The Department of Defense aims to significantly increase the student pipeline for its SMART scholarship program to help address staffing challenges in the field of hypersonics, according to the undersecretary of defense for research and engineering.
Hypersonic weapons — which are designed and engineered to fly faster than Mach 5, be highly maneuverable against enemy air defenses, and be able to attack time-sensitive targets — are a top modernization priority for the Pentagon as the U.S. military tries to catch up with China and Russia in this area. However, workforce shortages are one of the biggest challenges that the DOD and the defense industry are facing.
“We’re seeing the staffing is obviously a critical issue that all of industry has faced, namely, no matter who I talked to, they’ve described that they have faced doubling of attrition rates since pre-COVID. So … the staffing is a critical issue that we have to take a look at moving forward,” Undersecretary of Defense for Research and Engineering Heidi Shyu said during an event webcast by The Hill on Tuesday.
One way that the Pentagon is trying to bring more people with hypersonics know-how into its R&E enterprise is through the Science, Mathematics and Research for Transformation (SMART) scholarship program. Through the initiative, the Pentagon pays students’ tuition and gives them an annual stipend in exchange for them coming to work for the department after they graduate. Shyu described it as a “fee for service” model.
“When you get your degree, if we pay for a four-year degree, you come and work in one of our DOD labs for four years. If we pay for a Ph.D., depending how many years you went through the program, you … [go and work at] a DOD laboratory for that period of time,” she explained.
The 2022 cohort for the SMART program included 482 scholars. Nearly 47% were awarded for undergraduate degrees, just under 13% were for joint bachelor’s-master’s degrees, about 14% were awarded for master’s degrees, and more than 26% were awarded for Ph.D.s, according to the SMART program website.
“We’re looking to significantly up that number next year. And the criteria we’re looking for is people with STEM skills within the 21 areas that we’re interested in. That’s one thing,” Shyu said when asked how the department can attract STEM talent to work in hypersonics-related fields.
“The other thing is making sure that the Ph.D.s that end up getting their degrees in hypersonics — we need to figure out a way of keeping them in this country. So one of the things we asked for is a special immigration visa so we can keep some of these very highly talented, outstanding Ph.D.s and postdocs,” she added. “We want to keep the talent within this country rather than having them leave.”
Lawmakers are also concerned that labor shortages will hinder hypersonics development.
“It could affect that and so many other areas of cutting-edge technology,” said Rep. Doug Lamborn, R-Colo., ranking member of the House Armed Services Strategic Forces Subcommittee. “We are facing a shortage of highly qualified people. We need to do a better job [in] industry, the military and academia to get our act together and get these young minds pointed in the right direction and well-trained and motivated.”
The Biden administration, DOD, industry and academia need to help supply “the young talent that’s going to grow in and into this area and become through apprenticeships and so on get attached to this area with industry or the military and produce great creative breakthroughs.,” Lamborn said at The Hill event. “We need more technology R&D, and we need more dollars frankly from Congress to make it happen.”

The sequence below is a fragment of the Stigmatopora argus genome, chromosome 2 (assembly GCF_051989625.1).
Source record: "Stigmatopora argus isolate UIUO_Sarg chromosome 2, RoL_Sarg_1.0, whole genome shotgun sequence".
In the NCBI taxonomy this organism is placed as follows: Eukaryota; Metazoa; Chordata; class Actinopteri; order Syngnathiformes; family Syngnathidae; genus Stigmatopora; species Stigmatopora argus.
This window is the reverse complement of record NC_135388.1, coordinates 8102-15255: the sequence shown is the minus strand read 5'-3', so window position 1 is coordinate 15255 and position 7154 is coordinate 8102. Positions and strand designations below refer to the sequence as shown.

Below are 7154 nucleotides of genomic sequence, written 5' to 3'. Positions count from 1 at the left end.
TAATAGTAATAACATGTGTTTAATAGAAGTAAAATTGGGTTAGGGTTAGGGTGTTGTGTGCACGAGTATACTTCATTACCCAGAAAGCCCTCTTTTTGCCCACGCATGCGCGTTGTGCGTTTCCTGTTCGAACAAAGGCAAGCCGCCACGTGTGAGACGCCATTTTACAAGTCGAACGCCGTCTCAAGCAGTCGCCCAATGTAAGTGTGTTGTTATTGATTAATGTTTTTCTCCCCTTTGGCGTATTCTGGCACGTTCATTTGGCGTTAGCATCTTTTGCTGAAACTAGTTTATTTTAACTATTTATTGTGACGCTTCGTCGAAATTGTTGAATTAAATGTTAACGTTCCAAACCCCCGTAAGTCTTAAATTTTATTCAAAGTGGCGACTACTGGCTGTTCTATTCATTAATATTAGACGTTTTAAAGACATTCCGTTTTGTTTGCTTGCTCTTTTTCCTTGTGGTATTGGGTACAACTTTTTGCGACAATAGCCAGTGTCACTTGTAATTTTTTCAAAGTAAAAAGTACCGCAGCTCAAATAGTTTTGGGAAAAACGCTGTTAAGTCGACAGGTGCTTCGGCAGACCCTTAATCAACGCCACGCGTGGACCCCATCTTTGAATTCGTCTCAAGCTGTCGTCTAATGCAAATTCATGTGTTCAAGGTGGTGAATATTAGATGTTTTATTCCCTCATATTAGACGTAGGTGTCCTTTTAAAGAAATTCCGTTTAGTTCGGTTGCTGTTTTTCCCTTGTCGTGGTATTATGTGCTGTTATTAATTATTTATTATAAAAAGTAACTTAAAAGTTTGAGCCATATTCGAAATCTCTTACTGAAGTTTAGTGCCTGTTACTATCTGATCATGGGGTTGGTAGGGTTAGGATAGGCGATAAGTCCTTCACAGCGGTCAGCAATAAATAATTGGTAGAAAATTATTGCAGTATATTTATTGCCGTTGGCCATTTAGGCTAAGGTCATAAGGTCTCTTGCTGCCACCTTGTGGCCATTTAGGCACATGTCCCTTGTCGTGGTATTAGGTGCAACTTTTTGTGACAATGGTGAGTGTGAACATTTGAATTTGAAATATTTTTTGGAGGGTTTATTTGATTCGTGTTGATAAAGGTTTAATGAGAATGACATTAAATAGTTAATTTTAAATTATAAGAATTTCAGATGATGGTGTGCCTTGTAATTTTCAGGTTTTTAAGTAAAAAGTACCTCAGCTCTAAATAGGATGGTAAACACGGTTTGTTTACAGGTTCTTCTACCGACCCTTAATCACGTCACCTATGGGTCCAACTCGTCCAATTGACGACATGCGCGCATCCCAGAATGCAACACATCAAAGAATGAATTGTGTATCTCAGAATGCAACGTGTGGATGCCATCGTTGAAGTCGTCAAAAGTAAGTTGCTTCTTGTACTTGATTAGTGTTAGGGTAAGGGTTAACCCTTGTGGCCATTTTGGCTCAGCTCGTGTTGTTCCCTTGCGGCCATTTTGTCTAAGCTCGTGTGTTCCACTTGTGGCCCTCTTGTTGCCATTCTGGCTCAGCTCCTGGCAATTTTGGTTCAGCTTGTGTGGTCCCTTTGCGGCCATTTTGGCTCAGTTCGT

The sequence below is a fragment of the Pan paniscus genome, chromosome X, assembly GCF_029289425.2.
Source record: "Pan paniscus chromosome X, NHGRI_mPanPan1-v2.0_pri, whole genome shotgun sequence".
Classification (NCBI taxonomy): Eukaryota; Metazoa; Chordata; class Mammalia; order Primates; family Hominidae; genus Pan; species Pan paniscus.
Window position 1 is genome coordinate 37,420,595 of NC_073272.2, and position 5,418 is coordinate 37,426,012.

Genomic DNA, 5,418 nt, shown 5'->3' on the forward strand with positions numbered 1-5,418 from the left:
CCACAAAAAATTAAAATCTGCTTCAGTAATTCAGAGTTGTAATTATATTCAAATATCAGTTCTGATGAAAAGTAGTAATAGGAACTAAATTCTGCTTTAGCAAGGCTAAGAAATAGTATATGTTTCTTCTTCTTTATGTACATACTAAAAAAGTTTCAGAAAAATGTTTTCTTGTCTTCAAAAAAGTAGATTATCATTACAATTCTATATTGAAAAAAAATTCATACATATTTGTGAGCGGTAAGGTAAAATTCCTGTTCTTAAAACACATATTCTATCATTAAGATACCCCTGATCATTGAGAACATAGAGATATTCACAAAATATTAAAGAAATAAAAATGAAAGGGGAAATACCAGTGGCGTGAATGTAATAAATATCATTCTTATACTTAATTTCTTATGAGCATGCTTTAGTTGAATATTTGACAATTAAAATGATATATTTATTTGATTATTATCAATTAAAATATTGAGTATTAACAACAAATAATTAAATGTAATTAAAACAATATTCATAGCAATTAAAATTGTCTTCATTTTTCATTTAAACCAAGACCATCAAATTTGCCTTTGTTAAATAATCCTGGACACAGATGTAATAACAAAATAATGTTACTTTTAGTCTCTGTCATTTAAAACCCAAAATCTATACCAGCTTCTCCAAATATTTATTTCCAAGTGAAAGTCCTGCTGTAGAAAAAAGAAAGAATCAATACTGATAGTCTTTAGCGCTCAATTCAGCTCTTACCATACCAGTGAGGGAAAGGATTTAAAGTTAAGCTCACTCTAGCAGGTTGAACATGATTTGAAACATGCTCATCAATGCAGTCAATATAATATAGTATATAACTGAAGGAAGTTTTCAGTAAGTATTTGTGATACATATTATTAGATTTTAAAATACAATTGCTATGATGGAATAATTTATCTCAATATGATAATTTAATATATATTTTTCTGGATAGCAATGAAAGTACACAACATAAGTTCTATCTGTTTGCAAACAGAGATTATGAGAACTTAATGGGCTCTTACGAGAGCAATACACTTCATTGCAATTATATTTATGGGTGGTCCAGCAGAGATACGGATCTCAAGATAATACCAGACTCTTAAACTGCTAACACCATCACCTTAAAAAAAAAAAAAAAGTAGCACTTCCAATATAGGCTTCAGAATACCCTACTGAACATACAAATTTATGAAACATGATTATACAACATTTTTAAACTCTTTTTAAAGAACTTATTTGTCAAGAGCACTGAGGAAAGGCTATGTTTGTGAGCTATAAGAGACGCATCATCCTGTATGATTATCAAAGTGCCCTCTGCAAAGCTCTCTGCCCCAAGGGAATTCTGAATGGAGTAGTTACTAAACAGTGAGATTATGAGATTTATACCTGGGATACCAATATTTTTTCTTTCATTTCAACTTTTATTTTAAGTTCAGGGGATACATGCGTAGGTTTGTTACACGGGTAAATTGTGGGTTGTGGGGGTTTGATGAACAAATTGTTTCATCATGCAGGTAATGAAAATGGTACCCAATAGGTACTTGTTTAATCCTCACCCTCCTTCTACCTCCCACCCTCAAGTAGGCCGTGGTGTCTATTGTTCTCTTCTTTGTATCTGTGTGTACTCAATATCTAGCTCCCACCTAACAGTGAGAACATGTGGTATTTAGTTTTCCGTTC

John Otto, senior director for advanced hypersonic weapons at Raytheon Technologies, noted that workers don’t necessarily have to have a hypersonics background to find a job in this field.
“The thing that we look for is, you know, there are some certain specialized skill sets that you have to have to develop hypersonic systems. But not everybody that you bring into the program to work these types of projects needs to have a strong hypersonics background. There are a lot of engineering disciplines that go into building a system like this. And we need to make sure that we’re bringing people with those backgrounds in as well. So people shouldn’t be concerned that they haven’t worked on hypersonic systems before,” he said.
Such disciples include things like guidance and control, software, structural analysis and thermal management, he noted.
“Those types of skills are transferable into hypersonic systems and hypersonic system development. The thing that I think is important is to realize that sometimes the problems and the things that they’re going to see are different than what they’ve done before. But the basic skill sets they have and what they’ve gotten through the education system … it’s going to be applicable to what we do. And so bringing those people into the fold is something that we’re trying to do. As the demand for hypersonic systems continues to grow, we’ve got to make sure that that pipeline is filled,” he added.
Kelly Stephani, associate professor in the Department of Mechanical Science and Engineering, Center for Hypersonics and Entry Systems Studies at the University of Illinois Urbana-Champaign, agreed that investment in training and retention efforts related to hypersonics needs to be ramped up.
However, she noted that universities aren’t the only places where the workforce needs to be bolstered.
“It’s not just the masters and Ph.D. students that we need to be training, but we need to have tradespeople that can also instrument, that can manufacture. And this is a challenging space to operate in. So I think all of that needs to be taken Into account when we’re considering what window of opportunity we have,” she said.